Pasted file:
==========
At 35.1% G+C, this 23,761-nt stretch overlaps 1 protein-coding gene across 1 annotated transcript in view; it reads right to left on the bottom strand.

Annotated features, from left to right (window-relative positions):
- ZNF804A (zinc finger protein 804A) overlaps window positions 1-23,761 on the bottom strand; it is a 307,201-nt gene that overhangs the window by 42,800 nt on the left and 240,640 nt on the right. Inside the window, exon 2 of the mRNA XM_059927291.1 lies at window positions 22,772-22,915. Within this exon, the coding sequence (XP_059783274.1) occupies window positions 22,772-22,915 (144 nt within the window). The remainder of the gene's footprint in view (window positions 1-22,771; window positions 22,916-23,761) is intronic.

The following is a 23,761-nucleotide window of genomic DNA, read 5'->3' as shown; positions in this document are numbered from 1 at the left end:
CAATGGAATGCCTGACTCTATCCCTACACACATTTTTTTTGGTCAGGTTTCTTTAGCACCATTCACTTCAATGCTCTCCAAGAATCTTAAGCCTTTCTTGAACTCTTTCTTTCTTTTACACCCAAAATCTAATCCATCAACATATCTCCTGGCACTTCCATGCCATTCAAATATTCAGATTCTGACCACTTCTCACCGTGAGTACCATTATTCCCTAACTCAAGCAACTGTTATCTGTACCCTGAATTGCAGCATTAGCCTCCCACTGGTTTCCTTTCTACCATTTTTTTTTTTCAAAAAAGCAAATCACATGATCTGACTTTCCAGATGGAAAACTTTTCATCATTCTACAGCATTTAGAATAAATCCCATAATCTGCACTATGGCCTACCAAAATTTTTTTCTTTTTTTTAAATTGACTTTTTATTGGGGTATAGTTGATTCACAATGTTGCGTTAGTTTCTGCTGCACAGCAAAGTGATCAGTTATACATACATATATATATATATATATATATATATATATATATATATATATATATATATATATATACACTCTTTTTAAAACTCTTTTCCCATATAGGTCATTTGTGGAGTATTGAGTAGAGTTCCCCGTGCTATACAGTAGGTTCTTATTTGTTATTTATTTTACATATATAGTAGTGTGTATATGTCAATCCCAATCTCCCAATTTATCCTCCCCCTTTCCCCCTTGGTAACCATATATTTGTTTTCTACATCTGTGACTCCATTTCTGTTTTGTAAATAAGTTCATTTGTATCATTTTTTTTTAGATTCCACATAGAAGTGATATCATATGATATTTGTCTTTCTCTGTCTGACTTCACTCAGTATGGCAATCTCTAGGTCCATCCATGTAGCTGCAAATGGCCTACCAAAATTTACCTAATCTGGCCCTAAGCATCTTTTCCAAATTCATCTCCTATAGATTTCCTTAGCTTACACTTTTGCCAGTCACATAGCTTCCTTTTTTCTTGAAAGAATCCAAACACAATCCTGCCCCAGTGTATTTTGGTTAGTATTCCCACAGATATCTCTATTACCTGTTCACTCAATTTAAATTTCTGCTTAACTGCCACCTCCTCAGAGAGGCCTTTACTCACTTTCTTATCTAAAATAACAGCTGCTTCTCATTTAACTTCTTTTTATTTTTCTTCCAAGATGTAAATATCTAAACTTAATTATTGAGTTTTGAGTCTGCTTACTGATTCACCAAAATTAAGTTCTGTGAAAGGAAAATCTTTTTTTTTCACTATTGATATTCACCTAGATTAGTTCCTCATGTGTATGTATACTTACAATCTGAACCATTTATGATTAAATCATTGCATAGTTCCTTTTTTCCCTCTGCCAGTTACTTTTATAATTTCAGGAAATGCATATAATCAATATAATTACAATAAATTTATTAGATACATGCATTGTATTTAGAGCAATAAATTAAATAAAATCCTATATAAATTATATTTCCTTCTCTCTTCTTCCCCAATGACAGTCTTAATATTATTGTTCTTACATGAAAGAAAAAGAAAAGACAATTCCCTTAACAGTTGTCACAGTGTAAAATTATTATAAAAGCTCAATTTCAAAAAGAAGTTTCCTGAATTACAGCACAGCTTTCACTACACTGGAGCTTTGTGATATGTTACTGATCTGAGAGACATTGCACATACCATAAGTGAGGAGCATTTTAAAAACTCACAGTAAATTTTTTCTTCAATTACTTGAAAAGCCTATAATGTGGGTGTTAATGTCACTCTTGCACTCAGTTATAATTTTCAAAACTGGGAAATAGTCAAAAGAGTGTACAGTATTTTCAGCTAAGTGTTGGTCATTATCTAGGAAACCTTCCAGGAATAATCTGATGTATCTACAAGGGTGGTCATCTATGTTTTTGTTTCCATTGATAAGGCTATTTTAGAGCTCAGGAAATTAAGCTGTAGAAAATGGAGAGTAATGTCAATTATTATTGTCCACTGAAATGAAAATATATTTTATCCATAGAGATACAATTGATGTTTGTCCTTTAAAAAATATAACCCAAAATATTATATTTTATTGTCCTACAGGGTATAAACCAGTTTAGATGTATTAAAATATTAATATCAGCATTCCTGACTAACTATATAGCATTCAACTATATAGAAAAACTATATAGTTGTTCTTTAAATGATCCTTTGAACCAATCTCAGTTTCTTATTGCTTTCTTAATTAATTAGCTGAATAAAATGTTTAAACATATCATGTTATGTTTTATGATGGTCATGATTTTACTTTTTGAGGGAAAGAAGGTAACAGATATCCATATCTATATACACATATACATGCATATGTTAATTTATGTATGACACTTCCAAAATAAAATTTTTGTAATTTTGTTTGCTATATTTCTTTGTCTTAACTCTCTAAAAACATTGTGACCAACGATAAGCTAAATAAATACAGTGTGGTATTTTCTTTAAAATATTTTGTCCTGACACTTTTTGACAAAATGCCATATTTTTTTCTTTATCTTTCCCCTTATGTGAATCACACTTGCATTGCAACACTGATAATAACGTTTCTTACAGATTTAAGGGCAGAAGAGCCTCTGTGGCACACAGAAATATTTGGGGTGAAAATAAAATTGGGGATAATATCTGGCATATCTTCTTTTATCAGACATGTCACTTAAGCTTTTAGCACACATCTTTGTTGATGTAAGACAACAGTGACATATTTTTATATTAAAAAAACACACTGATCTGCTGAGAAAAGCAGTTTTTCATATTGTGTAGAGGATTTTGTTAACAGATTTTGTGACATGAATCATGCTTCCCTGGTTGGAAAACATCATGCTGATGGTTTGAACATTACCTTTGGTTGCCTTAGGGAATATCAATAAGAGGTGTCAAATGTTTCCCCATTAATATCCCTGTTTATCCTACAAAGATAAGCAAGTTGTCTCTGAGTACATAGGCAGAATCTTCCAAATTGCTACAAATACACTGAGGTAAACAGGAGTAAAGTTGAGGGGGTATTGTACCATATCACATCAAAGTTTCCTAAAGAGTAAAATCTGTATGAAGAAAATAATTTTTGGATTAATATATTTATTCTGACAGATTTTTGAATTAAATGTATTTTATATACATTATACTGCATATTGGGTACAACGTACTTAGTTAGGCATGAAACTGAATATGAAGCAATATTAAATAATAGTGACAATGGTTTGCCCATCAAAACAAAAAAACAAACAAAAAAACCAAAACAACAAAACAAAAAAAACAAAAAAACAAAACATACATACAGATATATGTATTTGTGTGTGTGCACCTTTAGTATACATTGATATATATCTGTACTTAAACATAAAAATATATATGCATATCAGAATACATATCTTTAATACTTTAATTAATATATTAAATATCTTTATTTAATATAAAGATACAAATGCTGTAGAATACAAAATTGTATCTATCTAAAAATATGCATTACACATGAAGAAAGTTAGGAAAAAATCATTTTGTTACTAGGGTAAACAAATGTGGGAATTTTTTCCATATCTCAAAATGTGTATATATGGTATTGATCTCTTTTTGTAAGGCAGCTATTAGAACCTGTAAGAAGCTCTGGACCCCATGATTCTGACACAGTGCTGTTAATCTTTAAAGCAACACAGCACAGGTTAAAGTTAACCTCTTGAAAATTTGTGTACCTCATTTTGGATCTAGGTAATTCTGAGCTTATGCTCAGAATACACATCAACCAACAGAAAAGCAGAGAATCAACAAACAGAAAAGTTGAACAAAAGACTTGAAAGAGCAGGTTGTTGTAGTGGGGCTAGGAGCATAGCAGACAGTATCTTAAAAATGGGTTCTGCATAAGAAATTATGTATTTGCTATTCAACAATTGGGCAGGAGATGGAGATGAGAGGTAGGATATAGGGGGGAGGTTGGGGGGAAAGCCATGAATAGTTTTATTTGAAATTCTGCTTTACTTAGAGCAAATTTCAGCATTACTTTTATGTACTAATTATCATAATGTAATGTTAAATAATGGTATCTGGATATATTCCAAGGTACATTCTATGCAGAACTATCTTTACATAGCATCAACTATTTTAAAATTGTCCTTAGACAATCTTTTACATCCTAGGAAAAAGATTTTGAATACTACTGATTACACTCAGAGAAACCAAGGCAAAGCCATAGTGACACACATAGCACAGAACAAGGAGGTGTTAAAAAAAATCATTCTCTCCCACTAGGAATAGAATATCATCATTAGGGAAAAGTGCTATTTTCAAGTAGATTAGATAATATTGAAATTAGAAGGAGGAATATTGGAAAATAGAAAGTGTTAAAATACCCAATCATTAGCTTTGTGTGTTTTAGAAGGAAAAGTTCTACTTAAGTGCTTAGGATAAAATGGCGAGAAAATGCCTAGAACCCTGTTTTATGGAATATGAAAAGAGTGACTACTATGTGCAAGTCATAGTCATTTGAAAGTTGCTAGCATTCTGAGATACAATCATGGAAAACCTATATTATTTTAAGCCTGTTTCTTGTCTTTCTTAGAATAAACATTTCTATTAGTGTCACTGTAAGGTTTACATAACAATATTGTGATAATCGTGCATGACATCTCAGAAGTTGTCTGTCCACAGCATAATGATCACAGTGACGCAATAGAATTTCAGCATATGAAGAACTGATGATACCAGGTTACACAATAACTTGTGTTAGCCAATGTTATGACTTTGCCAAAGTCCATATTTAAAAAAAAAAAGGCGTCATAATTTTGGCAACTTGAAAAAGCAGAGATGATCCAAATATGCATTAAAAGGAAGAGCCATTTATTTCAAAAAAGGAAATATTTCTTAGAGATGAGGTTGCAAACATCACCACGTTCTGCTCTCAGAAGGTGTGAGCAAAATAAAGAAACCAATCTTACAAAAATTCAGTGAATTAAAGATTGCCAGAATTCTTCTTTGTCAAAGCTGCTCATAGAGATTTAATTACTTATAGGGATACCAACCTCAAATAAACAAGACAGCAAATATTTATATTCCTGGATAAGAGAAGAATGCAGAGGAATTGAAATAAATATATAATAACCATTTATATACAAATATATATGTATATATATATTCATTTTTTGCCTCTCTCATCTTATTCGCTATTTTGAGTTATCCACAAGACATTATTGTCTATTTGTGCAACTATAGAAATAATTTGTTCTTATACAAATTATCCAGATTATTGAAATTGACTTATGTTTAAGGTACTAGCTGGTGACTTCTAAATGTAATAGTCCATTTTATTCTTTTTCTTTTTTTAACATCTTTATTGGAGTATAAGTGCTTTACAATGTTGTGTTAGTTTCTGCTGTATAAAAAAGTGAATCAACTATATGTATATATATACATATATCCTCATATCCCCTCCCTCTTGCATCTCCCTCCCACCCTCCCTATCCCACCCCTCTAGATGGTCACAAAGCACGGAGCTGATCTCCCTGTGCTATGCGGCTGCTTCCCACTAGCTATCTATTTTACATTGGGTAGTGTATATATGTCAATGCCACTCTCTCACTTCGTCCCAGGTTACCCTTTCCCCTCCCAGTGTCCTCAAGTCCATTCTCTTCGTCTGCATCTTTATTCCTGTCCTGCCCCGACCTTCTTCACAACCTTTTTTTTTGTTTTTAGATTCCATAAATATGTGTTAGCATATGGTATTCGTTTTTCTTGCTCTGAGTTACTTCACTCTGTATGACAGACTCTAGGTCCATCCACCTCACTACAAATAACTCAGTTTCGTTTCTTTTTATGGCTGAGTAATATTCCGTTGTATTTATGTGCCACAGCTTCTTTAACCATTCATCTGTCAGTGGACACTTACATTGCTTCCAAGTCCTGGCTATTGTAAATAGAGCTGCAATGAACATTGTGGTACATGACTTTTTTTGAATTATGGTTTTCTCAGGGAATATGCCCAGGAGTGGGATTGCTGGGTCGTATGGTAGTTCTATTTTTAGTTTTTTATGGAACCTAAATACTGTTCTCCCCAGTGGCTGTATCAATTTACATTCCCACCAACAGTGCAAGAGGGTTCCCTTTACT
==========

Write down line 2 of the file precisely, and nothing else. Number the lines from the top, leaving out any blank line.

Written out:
Annotated features, from left to right (window-relative positions):